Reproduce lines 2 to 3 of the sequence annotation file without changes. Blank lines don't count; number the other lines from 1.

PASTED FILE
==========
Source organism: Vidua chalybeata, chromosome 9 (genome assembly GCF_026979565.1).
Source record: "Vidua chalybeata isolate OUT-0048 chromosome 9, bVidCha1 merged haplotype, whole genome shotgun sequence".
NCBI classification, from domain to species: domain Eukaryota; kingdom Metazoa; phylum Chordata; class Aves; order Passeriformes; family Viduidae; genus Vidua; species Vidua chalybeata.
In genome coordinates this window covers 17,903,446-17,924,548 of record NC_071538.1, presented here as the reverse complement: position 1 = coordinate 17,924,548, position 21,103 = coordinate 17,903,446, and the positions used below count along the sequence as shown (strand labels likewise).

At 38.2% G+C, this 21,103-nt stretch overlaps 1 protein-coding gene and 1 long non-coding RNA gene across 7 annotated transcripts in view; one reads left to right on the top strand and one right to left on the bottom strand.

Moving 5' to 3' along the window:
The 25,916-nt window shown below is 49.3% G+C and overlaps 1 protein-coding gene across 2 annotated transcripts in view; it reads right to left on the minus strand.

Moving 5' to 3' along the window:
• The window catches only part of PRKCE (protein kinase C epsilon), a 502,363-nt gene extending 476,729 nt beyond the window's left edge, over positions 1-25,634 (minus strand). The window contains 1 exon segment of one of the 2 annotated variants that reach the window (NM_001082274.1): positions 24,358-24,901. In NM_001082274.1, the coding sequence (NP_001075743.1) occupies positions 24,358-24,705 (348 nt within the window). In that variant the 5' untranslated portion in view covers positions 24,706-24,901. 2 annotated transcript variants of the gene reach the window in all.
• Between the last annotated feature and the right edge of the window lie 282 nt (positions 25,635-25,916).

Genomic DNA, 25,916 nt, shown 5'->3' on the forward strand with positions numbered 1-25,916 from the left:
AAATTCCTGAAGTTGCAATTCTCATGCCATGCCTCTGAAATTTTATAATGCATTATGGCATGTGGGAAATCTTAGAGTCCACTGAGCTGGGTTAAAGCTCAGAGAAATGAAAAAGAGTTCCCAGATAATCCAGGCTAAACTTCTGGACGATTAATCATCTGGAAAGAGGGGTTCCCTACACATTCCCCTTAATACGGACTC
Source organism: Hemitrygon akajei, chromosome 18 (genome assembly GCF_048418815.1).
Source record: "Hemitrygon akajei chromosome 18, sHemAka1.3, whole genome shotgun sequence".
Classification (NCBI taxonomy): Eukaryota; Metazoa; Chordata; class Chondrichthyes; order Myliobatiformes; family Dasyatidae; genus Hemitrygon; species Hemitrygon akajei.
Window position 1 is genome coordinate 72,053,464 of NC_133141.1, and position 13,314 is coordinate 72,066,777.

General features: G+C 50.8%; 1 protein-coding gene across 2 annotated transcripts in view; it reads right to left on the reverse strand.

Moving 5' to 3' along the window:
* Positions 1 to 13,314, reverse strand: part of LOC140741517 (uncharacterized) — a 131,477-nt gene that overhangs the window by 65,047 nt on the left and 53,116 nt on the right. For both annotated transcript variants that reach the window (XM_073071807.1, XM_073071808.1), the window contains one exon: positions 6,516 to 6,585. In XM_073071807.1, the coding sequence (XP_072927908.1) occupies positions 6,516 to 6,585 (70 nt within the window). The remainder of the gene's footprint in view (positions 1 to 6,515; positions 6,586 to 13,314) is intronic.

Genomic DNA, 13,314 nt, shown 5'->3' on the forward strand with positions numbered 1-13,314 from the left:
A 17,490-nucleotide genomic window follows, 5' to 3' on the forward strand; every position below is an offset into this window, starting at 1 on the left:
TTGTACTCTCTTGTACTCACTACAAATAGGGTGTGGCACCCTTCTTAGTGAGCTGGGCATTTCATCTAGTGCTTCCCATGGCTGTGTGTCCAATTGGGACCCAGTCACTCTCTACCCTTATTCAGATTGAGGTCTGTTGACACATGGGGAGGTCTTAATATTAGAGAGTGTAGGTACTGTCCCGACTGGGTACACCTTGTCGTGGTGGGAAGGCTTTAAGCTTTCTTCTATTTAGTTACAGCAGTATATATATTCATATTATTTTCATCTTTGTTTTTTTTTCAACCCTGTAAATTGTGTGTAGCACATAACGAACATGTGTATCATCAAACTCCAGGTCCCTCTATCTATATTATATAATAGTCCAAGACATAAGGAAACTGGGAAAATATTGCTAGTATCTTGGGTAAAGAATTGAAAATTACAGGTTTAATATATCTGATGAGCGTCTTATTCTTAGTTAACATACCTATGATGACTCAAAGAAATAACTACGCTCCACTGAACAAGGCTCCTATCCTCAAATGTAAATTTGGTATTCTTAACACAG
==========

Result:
Source record: "Vidua chalybeata isolate OUT-0048 chromosome 9, bVidCha1 merged haplotype, whole genome shotgun sequence".
NCBI classification, from domain to species: domain Eukaryota; kingdom Metazoa; phylum Chordata; class Aves; order Passeriformes; family Viduidae; genus Vidua; species Vidua chalybeata.